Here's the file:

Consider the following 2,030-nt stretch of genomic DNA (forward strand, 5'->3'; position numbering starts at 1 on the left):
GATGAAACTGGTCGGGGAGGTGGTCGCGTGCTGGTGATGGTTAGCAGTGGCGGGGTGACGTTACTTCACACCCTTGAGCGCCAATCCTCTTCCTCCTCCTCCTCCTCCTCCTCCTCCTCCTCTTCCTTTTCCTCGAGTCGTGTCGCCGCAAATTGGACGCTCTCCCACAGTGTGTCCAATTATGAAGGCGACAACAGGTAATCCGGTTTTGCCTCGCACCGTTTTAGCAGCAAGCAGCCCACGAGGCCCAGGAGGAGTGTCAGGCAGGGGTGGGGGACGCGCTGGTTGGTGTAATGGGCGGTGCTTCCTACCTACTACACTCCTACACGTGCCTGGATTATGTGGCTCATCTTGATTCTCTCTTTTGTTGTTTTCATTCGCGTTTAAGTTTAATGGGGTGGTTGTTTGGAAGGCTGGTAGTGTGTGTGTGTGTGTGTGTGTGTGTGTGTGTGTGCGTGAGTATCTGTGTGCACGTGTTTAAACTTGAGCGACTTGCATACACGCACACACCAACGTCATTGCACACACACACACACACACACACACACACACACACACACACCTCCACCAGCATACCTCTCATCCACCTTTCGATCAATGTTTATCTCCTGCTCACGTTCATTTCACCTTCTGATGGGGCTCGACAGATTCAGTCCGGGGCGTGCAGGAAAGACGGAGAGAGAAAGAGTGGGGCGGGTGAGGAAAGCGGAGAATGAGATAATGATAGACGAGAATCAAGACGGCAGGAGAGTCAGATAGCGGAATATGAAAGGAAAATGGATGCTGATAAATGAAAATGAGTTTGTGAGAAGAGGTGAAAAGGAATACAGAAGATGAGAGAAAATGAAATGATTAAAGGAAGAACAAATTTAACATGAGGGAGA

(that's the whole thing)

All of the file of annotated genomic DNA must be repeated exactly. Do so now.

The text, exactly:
Consider the following 2,030-nt stretch of genomic DNA (forward strand, 5'->3'; position numbering starts at 1 on the left):
GATGAAACTGGTCGGGGAGGTGGTCGCGTGCTGGTGATGGTTAGCAGTGGCGGGGTGACGTTACTTCACACCCTTGAGCGCCAATCCTCTTCCTCCTCCTCCTCCTCCTCCTCCTCCTCCTCTTCCTTTTCCTCGAGTCGTGTCGCCGCAAATTGGACGCTCTCCCACAGTGTGTCCAATTATGAAGGCGACAACAGGTAATCCGGTTTTGCCTCGCACCGTTTTAGCAGCAAGCAGCCCACGAGGCCCAGGAGGAGTGTCAGGCAGGGGTGGGGGACGCGCTGGTTGGTGTAATGGGCGGTGCTTCCTACCTACTACACTCCTACACGTGCCTGGATTATGTGGCTCATCTTGATTCTCTCTTTTGTTGTTTTCATTCGCGTTTAAGTTTAATGGGGTGGTTGTTTGGAAGGCTGGTAGTGTGTGTGTGTGTGTGTGTGTGTGTGTGTGTGTGCGTGAGTATCTGTGTGCACGTGTTTAAACTTGAGCGACTTGCATACACGCACACACCAACGTCATTGCACACACACACACACACACACACACACACACACACACACACCTCCACCAGCATACCTCTCATCCACCTTTCGATCAATGTTTATCTCCTGCTCACGTTCATTTCACCTTCTGATGGGGCTCGACAGATTCAGTCCGGGGCGTGCAGGAAAGACGGAGAGAGAAAGAGTGGGGCGGGTGAGGAAAGCGGAGAATGAGATAATGATAGACGAGAATCAAGACGGCAGGAGAGTCAGATAGCGGAATATGAAAGGAAAATGGATGCTGATAAATGAAAATGAGTTTGTGAGAAGAGGTGAAAAGGAATACAGAAGATGAGAGAAAATGAAATGATTAAAGGAAGAACAAATTTAACATGAGGGAGA